In March of this year, the latest version of the National Defense Authorization Act signed by President Barack Obama on Dec 31, 2011 will take effect.  As many listeners know, this act authorizes the military for the first time in more than 200 years to begin domestic policing. That means the military can indefinitely detain without trial any US citizen deemed to be a terrorist or an accessory to terrorism. You could then be shipped to a black site or offshore prison. We’ve discussed in past shows the vague premise of materially aiding terrorism or in this bill the terms “substantially supported,” “directly supported” or “associated forces.” We’re joined today by returning guest Chris Hedges to talk about his recent article Why I’m Suing Barack Obama which examines why the National Defense Authorization Act was passed.

Chris Hedges:

  • It turns over almost 200 years of legal precedence so that the military is allowed to engage in domestic policing.
  • Diane Feinstein had proposed that US citizens be exempt from this piece of legislation both the Obama Whitehouse and the Democratic Party rejected that.
  • Obama issued a signing statement saying this will not be used against American citizens.
  • That fact is that it can be legally used against American citizens.
  • There was an opportunity to protect American citizens and due process, the chose not to do that.
  • It expands this endless war on terror.
  • There are all sorts of nebulous terms such as associated forces, substantially supported.
  • When you look at the criteria by which Americans can be investigated by our security and surveillance state, its amorphous and frightening.
  • People who have lost fingers on a hand, people who hoard more than 7 days of food in their house, water proof ammunition. I come from rural parts of Maine, that’s probably most of my family.
  • Its a very short step to adding the obstructionist tactics to the Occupy Movement.
  • The very agencies that are being pulled into domestic policing, especially the Pentagon, didn’t push for the bill.
  • They approached me and said they needed a credible plaintiff, because I had been the Middle East Bureau Chief for the New York Times.
  • I spent considerable time with both individuals and organizations that are considered by the US State Department to be either terrorists or terrorist groups.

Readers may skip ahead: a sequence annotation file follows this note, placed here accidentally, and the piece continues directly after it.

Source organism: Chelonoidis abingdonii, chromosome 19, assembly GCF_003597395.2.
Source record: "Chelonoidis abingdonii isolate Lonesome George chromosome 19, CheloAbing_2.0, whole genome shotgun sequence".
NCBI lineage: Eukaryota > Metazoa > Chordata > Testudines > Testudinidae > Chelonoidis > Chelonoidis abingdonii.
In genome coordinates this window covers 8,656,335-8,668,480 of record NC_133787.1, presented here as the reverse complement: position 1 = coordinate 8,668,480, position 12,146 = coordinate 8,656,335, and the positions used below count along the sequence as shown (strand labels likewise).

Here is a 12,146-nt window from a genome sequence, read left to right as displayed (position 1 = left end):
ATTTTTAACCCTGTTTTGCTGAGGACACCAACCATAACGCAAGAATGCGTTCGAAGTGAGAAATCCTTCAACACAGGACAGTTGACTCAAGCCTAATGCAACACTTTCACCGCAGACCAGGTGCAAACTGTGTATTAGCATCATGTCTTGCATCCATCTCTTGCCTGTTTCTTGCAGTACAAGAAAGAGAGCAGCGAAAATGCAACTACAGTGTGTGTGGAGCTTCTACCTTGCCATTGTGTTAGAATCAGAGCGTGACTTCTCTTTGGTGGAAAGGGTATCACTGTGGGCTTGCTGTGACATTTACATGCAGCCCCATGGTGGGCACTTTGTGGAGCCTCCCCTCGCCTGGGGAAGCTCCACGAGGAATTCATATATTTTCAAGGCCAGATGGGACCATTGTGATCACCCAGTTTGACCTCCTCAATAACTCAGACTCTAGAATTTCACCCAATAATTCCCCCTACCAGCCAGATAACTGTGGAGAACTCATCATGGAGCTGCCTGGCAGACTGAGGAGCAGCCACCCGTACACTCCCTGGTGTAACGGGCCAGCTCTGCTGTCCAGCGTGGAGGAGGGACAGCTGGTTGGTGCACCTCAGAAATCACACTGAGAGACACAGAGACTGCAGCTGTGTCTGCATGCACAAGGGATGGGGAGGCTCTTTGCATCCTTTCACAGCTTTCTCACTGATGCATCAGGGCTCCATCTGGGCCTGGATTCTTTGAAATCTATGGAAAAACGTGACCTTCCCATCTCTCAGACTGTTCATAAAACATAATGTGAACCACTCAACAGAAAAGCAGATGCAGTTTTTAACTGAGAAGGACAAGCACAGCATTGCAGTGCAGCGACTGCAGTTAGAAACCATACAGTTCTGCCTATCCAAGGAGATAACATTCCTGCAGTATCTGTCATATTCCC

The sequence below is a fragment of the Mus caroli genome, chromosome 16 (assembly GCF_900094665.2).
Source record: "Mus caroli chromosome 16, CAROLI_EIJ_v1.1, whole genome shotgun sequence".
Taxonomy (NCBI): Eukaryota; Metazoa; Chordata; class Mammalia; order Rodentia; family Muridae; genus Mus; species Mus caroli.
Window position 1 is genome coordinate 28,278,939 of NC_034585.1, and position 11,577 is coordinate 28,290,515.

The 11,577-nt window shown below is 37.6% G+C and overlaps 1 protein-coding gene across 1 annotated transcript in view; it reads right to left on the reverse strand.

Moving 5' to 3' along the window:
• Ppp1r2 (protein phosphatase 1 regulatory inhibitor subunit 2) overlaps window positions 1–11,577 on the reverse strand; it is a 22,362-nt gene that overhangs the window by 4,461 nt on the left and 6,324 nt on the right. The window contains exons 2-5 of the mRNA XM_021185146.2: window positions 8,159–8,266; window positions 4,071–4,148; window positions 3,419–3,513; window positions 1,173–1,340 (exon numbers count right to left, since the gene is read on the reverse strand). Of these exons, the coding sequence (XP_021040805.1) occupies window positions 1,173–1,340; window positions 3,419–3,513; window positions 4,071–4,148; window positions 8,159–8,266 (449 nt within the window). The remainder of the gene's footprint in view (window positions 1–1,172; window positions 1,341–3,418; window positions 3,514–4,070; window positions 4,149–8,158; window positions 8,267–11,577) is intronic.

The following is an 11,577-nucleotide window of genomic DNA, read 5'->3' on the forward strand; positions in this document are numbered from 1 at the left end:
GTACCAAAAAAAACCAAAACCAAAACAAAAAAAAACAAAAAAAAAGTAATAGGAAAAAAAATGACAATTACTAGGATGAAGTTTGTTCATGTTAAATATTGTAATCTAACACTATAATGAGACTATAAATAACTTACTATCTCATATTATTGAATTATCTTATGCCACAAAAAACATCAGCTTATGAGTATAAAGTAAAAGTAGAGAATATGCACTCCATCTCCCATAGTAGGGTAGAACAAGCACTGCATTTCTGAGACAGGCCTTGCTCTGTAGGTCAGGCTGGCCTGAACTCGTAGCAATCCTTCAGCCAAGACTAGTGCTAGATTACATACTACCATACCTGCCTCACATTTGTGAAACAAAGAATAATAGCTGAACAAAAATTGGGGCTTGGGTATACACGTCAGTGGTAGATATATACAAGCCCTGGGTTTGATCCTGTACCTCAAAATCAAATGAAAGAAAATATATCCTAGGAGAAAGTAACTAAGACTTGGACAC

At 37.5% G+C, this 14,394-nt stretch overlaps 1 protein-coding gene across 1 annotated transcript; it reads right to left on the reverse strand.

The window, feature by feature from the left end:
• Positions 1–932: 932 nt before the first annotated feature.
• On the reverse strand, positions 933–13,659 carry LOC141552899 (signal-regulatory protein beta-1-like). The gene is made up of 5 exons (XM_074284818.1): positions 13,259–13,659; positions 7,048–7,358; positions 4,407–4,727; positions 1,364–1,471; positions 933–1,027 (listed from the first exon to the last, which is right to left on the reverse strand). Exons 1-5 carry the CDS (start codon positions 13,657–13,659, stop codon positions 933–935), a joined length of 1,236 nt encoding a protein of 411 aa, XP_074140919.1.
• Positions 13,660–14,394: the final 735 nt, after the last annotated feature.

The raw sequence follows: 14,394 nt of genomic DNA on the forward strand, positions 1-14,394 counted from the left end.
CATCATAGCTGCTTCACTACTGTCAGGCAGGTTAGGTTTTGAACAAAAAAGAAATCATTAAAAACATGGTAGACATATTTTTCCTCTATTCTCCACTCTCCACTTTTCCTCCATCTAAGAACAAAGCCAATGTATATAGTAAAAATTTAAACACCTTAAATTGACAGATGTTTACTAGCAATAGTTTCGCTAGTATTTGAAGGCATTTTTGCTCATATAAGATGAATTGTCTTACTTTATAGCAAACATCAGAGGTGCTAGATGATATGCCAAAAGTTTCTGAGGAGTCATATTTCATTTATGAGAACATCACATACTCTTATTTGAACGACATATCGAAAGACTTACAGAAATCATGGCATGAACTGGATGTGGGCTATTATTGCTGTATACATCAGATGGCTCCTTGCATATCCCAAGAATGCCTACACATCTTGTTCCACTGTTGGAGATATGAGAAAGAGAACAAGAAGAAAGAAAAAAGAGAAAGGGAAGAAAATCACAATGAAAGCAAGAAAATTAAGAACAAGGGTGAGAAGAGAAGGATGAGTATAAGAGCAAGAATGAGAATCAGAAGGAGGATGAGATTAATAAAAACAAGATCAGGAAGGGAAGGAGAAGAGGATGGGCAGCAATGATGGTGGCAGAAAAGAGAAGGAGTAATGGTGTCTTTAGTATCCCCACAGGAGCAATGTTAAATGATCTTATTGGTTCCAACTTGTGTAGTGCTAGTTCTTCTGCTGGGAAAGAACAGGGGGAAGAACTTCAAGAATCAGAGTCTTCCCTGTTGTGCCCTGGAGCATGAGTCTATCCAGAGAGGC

• I’m trying to be proactive, I’m trying to fight it while we can still fight it. The reason we filed in the Southern District Court is because they have a fairly good record of at least being open to issues of civil liberties.

Guest – Chris Hedges, American journalist, author, and war correspondent, specializing in American and Middle Eastern politics and societies. His most recent book is ‘Death of the Liberal Class (2010). Hedges is also known as the best-selling author of War is a Force That Gives Us Meaning (2002), which was a finalist for the National Book Critics Circle Award for Nonfiction.

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Immokalee Workers: Trader Joe’s Victory, Campaign Turns To Publix Supermarkets

Earlier this month, Trader Joe’s and the Coalition of Immokalee Workers (CIW) announced they have signed an agreement that will formalize the ways in which Trader Joe’s will work with the CIW and Florida tomato growers to support the CIW’s Fair Food Program.  The efforts to push the farm worker living standards above slave labor is gathering momentum in Florida. Now efforts turn to Publix supermarkets. The 28 billion dollar supermarket giant has refused to pay a single penny more to help end farm worker poverty.  The Fair Food Program campaign has shifted its focus onto Publix and we get an update from Jake Ratner and CIW member Elbin Perez.

Elbin Perez:

  • We finally won with Trader Joe’s and its extremely important for us.
  • One of the main tactics we use is protest. We were planning an enormous protest the day Trader Joe’s opened their first Florida store about 30 miles from Immokalee in Naples.
  • With that pressure, the day before they opened the store, they signed an agreement with us.
  • Historically some received some poverty wages there are no rights in the fields and workers have had no voice in the work place. What are rights without enforcement.
  • Workers are now seeing an increase in their paychecks in the form of a bonus that they are receiving from companies like Trader Joe’s.
  • Currently we’re also asking Publix to do the same thing and to sign on to the Fair Food Agreement.
  • What we’re calling for is a fast. A fast to begin outside of the Publix headquarters which is located in Lakeland Florida. There refusal to participate in these agreements will result in more hunger from more workers.

Guest – Elbin Perez, Coalition of Immokalee Workers member.

Translator:  Jake Ratner -son of co-host Michael Ratner. Jake graduated from the University of Pennsylvania. He’s traveled and studied in Cuba and Bolivia, South America. He now works with the Coalition of the Immokalee Workers.